Correlation and Regression

The Scatter Diagram

Univariate distribution: involve only one variable for each individual under study

Bivariate distribution: involves two scores for each individual

Scatter diagram: is a picture of the relationship between two variables

•Bivariate distribution of scores

•Each point shows were a particular individual scored on both x and y

•Each point represents the performance of one person who has been assessed on two measures

•Useful when the relationships between x and y are not described by a straight line

Correlation

In correlational analysis, we ask whether two variables covey and is designed mainly to examine linear

relationships between variables

Correlation coefficient: describes the direction and magnitude of a relationship

•Positive correlation: high scores on y are associated with high scores on x, low scores on y are

associated with low scores on x

•Negative correlation: higher scores on y are associated with lower scores on x, lower scores on y

are associated with higher scores on x

•No correlation: variables are not related

•Calculation of the correlation coefficient involve pairs of observations

For each observation on one variable, there is an observation on one other variable for the same

person

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Regression

Regression: is used to make predictions about scores on one variable from knowledge of scores on another

variable

The Regression Line

Regression line: the best-fitting straight line through a set of points in a scatter diagram

•Found by using the principle of least squares, which minimizes the squared deviation around the

regression line

•The mean is the point of least squares for any single variable, so the sum of the squared deviations

around the mean will be less than it is around any value other than the mean

•The line can be referred to as the running mean in two dimensions or in the space created by two

variables

•The least square method in regression finds the straight line that comes as close to as many of the

y means

•Thus, regression line = the line for which the squared deviations around the line are at a minimum

Regression coefficient (b): is the slope of the regression line

•Can be expressed as the ratio of the sum of squares for the covariance to the sum of squares for x

•Sum of squares: the sum of squared deviations around the mean

For x = the sum of the squared deviations around the x variable

•Covariance: expresses how much two measures vary together

Slope: how much change is expected in y each time increases by one unit

•Regression coefficient is sometimes expressed in different notations

•Beta is used for a population estimate of the regression coefficient

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Intercept: is the value of y when x is 0, or the point at which the regression line crosses the y axis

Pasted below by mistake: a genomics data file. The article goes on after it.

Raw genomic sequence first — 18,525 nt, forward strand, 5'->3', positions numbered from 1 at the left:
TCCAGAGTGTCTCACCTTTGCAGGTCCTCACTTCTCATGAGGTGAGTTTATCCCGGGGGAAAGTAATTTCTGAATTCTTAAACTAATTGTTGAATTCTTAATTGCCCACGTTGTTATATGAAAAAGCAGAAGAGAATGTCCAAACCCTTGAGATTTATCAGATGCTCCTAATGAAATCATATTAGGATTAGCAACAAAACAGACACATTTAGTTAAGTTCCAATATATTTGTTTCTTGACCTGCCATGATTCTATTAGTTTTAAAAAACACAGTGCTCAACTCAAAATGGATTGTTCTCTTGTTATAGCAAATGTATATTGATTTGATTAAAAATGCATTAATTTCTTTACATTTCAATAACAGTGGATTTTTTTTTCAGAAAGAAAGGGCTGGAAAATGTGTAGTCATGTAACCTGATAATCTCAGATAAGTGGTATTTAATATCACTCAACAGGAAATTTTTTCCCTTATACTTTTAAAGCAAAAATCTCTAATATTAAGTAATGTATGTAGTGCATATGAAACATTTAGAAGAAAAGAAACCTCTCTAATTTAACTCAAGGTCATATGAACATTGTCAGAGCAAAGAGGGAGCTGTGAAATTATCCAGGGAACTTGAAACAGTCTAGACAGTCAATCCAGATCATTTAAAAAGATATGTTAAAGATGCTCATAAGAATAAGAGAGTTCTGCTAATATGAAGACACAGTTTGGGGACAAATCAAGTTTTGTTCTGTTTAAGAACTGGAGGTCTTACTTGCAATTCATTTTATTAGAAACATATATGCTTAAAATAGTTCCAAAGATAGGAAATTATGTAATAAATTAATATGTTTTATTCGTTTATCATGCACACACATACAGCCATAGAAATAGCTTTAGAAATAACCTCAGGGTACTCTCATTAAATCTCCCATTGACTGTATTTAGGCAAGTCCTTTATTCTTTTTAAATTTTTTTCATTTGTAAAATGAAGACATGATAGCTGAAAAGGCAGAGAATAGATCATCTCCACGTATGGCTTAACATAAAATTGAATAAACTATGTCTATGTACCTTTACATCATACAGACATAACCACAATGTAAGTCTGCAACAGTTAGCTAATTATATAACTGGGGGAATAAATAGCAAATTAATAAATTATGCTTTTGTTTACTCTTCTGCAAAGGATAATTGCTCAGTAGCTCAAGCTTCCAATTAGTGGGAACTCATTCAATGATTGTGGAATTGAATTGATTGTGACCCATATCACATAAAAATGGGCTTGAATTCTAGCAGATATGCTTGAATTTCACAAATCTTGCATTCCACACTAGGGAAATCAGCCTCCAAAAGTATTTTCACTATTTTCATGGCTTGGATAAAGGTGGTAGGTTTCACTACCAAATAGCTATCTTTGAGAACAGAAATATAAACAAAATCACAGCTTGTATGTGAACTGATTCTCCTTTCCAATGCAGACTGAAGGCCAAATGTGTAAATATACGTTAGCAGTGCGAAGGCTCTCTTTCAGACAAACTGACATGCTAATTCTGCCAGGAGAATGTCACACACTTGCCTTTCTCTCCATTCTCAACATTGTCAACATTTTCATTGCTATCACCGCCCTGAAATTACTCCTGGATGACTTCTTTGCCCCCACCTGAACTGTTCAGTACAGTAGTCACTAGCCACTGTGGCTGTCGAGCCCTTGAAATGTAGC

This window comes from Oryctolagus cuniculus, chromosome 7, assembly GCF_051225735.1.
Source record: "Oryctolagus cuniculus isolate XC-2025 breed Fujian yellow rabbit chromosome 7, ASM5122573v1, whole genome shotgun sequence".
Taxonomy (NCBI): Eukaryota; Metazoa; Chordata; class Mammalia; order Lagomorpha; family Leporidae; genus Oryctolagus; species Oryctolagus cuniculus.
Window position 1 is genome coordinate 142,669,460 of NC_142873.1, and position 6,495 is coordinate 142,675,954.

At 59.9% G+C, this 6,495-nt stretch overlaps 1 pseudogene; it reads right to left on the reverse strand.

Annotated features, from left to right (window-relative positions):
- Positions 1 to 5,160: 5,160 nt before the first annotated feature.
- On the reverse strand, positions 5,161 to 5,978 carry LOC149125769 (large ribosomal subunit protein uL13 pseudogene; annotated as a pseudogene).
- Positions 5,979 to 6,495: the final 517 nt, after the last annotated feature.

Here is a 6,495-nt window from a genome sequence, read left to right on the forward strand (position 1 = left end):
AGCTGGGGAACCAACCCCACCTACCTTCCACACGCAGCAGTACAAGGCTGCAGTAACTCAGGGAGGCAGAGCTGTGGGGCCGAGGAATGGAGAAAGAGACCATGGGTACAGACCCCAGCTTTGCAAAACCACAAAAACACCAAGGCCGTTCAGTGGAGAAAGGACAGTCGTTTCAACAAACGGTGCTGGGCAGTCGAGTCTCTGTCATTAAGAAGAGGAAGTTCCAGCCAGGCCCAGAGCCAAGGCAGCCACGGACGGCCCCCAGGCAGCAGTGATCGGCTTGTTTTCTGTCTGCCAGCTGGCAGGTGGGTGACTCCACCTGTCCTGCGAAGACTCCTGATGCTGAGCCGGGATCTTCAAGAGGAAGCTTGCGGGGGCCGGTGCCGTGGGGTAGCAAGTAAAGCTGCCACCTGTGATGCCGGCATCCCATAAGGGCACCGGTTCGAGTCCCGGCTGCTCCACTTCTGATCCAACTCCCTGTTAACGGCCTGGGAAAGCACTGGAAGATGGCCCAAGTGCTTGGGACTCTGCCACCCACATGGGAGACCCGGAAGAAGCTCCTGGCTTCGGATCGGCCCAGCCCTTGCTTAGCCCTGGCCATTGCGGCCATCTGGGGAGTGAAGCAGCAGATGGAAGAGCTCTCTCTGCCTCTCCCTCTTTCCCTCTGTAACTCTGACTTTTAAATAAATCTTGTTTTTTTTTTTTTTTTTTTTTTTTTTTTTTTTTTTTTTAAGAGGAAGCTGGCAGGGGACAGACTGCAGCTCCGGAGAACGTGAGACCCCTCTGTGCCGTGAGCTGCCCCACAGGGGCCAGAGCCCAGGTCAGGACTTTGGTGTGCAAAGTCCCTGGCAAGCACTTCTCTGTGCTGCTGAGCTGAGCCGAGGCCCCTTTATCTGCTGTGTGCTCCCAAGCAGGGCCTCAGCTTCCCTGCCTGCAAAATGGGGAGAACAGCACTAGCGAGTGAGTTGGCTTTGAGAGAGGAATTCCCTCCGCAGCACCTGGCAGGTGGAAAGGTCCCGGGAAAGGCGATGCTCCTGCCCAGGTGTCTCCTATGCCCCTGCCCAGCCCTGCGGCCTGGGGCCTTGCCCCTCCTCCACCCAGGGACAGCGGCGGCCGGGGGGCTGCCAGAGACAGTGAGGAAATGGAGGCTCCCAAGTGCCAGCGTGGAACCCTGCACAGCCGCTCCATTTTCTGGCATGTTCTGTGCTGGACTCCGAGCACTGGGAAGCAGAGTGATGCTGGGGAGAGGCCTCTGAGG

The Best-Fitting Line

The actual and predicted scores on y are rarely the same

•A person actually received a score of 4 on y and the regression equation predicted the person

received 4.3

The difference between the observed and predicted score (y-y’) is called the residual

•The best-fitting line keeps the residuals to a minimum by minimizing the deviation between

observed and predicted scores

•Since residuals can be (+) or (-) and will cancel to zero if averaged, each residual is squared

The best-fitting line is obtained by keeping the squared residuals as small as possible, which is known as

the principle of least squares

Correlation is a special case of regression in which the scores of both variables are standardized, or in z

units

•Having the scores in z units eliminates the need to find the intercept

•In correlation, the intercept is always zero

•The standardized unit allows ease in interpreting the slope in correlation

•When calculating the correlation coefficient, we can avoid the step of changing all the scores in z

units

Pearson product moment correlation: coefficient is a ratio used to determine the degree of variation in one

variable that can be estimated from knowledge about variation in the other variable

The correlation coefficient can take on any value from -0.1 to 1.0

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## Document Summary

Univariate distribution: involve only one variable for each individual under study. Bivariate distribution: involves two scores for each individual. In correlational analysis, we ask whether two variables covey and is designed mainly to examine linear relationships between variables. Correlation coefficient: describes the direction and magnitude of a relationship. for each observation on one variable, there is an observation on one other variable for the same person www. notesolution. com. Regression: is used to make predictions about scores on one variable from knowledge of scores on another variable. Regression line: the best-fitting straight line through a set of points in a scatter diagram. Regression coefficient (b): is the slope of the regression line: can be expressed as the ratio of the sum of squares for the covariance to the sum of squares for x. Sum of squares: the sum of squared deviations around the mean.